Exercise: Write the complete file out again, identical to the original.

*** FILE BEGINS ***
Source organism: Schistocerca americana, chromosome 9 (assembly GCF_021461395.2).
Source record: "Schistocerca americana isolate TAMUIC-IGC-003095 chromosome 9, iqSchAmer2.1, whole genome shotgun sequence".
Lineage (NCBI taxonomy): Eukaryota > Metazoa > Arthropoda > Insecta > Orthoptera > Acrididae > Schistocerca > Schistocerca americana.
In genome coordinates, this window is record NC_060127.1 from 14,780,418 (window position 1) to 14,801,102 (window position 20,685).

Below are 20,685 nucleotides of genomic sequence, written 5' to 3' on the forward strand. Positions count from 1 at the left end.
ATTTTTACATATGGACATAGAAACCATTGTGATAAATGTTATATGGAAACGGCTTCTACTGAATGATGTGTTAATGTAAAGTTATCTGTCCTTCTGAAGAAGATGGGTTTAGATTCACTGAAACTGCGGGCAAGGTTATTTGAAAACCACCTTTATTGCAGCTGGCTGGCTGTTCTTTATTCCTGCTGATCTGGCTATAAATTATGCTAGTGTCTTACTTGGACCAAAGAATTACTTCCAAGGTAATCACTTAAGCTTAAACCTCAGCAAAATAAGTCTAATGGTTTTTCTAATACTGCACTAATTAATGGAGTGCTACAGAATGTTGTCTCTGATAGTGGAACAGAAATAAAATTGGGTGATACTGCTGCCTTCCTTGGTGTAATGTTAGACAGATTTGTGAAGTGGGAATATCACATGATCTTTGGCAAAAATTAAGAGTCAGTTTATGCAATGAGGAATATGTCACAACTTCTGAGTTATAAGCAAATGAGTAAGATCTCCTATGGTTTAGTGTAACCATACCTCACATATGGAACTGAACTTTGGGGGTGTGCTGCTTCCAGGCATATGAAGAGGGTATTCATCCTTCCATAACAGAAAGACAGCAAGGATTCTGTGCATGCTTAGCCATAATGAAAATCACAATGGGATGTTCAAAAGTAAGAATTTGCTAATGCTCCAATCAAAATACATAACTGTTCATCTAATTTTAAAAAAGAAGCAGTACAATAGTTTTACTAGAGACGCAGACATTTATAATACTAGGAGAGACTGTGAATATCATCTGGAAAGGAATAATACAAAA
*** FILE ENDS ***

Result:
Source organism: Schistocerca americana, chromosome 9 (assembly GCF_021461395.2).
Source record: "Schistocerca americana isolate TAMUIC-IGC-003095 chromosome 9, iqSchAmer2.1, whole genome shotgun sequence".
Lineage (NCBI taxonomy): Eukaryota > Metazoa > Arthropoda > Insecta > Orthoptera > Acrididae > Schistocerca > Schistocerca americana.
In genome coordinates, this window is record NC_060127.1 from 14,780,418 (window position 1) to 14,801,102 (window position 20,685).

Below are 20,685 nucleotides of genomic sequence, written 5' to 3' on the forward strand. Positions count from 1 at the left end.
ATTTTTACATATGGACATAGAAACCATTGTGATAAATGTTATATGGAAACGGCTTCTACTGAATGATGTGTTAATGTAAAGTTATCTGTCCTTCTGAAGAAGATGGGTTTAGATTCACTGAAACTGCGGGCAAGGTTATTTGAAAACCACCTTTATTGCAGCTGGCTGGCTGTTCTTTATTCCTGCTGATCTGGCTATAAATTATGCTAGTGTCTTACTTGGACCAAAGAATTACTTCCAAGGTAATCACTTAAGCTTAAACCTCAGCAAAATAAGTCTAATGGTTTTTCTAATACTGCACTAATTAATGGAGTGCTACAGAATGTTGTCTCTGATAGTGGAACAGAAATAAAATTGGGTGATACTGCTGCCTTCCTTGGTGTAATGTTAGACAGATTTGTGAAGTGGGAATATCACATGATCTTTGGCAAAAATTAAGAGTCAGTTTATGCAATGAGGAATATGTCACAACTTCTGAGTTATAAGCAAATGAGTAAGATCTCCTATGGTTTAGTGTAACCATACCTCACATATGGAACTGAACTTTGGGGGTGTGCTGCTTCCAGGCATATGAAGAGGGTATTCATCCTTCCATAACAGAAAGACAGCAAGGATTCTGTGCATGCTTAGCCATAATGAAAATCACAATGGGATGTTCAAAAGTAAGAATTTGCTAATGCTCCAATCAAAATACATAACTGTTCATCTAATTTTAAAAAAGAAGCAGTACAATAGTTTTACTAGAGACGCAGACATTTATAATACTAGGAGAGACTGTGAATATCATCTGGAAAGGAATAATACAAAA